The first of my series of posts on Tiger’s new features finally begins tonight with Spotlight. This post is somewhat long because of the pictures that I decided to include. As such, most of the article is in the extended section. At the same time, those pictures actually make it fun to read even for the not so geeky, so definitely take a look.
There Can Be Only One (Menu)
Spotlight has gotten a lot of press in the Mac media. This is because it has such an overreaching effect on the whole operating system. Apple has integrated into into most of its applications and supplied a way for other developers to utilize it.
However, in order for people to take notice, there needed to be a figurehead presentation to focus people in on. Apple does this with its features that it needs to make the user base embrace. It works, but it has a bad side effect. It makes people think that the feature is only the shiny thing that Apple presents to get people’s attention.
Oh well. For Spotlight, the shiny thing is the menu. It’s always there in the menu bar all the way to the right.
|This menu can be invoked either by clicking it open or pressing command-space, which can be a boon because your hands don’t need to leave the keyboard. There’s all kinds of neat things you put into a query, including “or” by putting in a||character or enclosing in “(-notwanted)” as seen below to make sure they aren’t in the results.|
As I’ve already mentioned, Spotlight is pervasive. Rather than try to list everywhere Apple has integrated it, taking a look at a couple examples.
First, we have the Finder’s Smart Folders. If you have a particular search that you run regularly or you create a lot of temporary folders to emulate those searches, this is for you. You create a new smart folder, specify the attributes, click save, and save it where you want. You can then open this anytime and have live updating contents. Slick.
Next, the featured use is System Preferences, which has a really slick graphical effect that corresponds with Spotlight’s name. A spotlight will shine onto the primary search result and diffused spotlights will shine on the secondary results. Extremely pretty and functional.
Configuration, That Sounds Dirty
Spotlight has its own section in System Preferences. From there you can order the types in results windows. You can also specify certain locations as off limits under “Privacy”. Now, before you start getting all hot and bothered with visions of dirty letters and images, it can also be used to filter out sensitive financial data as well as directories that contain a lot of nonsense data that might add a lot of noise to your results (such as programming examples).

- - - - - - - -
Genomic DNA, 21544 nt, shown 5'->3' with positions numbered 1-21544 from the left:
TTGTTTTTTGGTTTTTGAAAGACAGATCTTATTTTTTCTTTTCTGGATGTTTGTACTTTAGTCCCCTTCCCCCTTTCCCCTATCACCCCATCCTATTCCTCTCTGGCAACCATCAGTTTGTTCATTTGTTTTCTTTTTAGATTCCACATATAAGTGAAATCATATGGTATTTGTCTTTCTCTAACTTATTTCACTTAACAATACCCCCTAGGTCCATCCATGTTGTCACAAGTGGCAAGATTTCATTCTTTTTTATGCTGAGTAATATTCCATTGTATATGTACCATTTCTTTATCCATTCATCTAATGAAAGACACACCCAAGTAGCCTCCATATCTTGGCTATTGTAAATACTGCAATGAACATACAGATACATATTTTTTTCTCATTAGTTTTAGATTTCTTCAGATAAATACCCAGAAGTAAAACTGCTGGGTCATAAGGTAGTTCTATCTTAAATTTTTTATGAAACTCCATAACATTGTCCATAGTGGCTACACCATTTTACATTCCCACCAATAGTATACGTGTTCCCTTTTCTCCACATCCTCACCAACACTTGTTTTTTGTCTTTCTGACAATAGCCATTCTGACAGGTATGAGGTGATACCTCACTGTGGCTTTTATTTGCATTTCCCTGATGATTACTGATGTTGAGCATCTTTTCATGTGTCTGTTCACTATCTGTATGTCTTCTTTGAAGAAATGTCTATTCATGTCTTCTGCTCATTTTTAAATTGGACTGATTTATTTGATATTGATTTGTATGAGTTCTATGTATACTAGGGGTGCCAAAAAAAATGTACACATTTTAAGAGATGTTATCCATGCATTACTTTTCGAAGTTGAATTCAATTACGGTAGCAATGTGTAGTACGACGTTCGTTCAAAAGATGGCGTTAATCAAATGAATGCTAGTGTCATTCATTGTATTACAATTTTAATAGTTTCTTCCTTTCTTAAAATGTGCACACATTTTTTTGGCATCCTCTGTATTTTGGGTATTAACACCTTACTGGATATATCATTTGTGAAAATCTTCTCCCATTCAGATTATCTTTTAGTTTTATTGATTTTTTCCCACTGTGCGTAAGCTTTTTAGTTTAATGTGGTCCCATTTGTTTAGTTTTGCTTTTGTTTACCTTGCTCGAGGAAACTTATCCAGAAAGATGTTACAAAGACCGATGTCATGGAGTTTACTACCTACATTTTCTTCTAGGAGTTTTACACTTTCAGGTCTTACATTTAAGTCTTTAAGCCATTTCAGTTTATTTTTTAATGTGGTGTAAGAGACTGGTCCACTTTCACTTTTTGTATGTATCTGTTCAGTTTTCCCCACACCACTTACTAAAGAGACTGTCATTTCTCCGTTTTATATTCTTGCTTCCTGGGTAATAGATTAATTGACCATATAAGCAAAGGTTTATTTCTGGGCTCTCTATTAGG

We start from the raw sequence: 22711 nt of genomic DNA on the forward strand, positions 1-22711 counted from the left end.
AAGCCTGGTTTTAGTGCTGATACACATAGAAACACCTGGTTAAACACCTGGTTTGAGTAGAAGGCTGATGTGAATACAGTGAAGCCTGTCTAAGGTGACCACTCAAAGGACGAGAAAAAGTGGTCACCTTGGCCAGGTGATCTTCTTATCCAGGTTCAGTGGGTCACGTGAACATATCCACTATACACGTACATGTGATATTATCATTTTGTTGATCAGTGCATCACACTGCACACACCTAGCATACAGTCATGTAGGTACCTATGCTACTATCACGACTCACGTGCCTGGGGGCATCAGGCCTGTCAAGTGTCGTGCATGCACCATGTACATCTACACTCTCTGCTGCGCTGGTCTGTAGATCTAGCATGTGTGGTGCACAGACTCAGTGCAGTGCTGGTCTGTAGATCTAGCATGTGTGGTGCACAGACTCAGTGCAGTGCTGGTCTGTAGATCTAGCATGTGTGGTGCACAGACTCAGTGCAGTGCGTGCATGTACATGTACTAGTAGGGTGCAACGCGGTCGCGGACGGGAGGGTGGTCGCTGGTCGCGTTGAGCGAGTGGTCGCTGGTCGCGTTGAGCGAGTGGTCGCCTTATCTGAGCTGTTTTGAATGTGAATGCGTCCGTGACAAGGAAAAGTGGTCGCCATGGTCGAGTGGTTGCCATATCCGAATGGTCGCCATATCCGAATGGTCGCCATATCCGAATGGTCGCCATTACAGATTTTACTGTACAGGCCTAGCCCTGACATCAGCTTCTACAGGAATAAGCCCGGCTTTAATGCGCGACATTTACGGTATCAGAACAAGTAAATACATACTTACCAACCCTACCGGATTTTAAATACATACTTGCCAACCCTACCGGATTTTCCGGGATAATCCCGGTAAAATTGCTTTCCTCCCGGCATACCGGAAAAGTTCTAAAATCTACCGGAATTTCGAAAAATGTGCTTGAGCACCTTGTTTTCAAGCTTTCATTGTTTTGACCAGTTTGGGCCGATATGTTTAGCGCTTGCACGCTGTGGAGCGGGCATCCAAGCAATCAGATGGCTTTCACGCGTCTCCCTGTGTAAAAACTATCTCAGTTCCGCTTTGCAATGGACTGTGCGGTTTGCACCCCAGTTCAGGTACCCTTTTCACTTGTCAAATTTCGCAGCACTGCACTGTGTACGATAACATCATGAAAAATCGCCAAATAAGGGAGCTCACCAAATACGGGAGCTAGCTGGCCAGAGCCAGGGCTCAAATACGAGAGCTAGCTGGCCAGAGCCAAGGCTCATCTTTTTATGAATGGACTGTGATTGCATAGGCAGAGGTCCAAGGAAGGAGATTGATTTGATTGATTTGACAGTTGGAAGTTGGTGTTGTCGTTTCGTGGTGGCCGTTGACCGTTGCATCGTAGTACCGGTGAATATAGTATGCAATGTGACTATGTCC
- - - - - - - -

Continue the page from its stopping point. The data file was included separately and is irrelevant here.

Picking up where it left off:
A Horse of a Different Color
To be honest, I was than impressed when Apple introduced Tiger and Spotlight. It looked like but yet another LaunchBar clone. It’s both more and less.
More in that Spotlight is much more extensible through metadata and a way for developers to let their data get indexed easily. Developers can also tap into this power.
It’s less in that Spotlight doesn’t allow for approximate matching (typing “sp” doesn’t yield System Preferences), nor does it allow for definition of search engines as LaunchBar does.
I can actually see LaunchBar using Spotlight’s database and searching capabilities as its own backbone in future versions, the best of both worlds. If you use LaunchBar, Butler, or QuickSilver now, chances are you’ll keep using those utilities. There’s plenty of life in them yet, and Spotlight only serves to strengthen them should their respective developers take that opportunity.
As for me, I’ll certainly appreciate its uses as smart folders, etc. and as a tool to collect a list of results fitting certain criteria, but it’s no launcher in my book.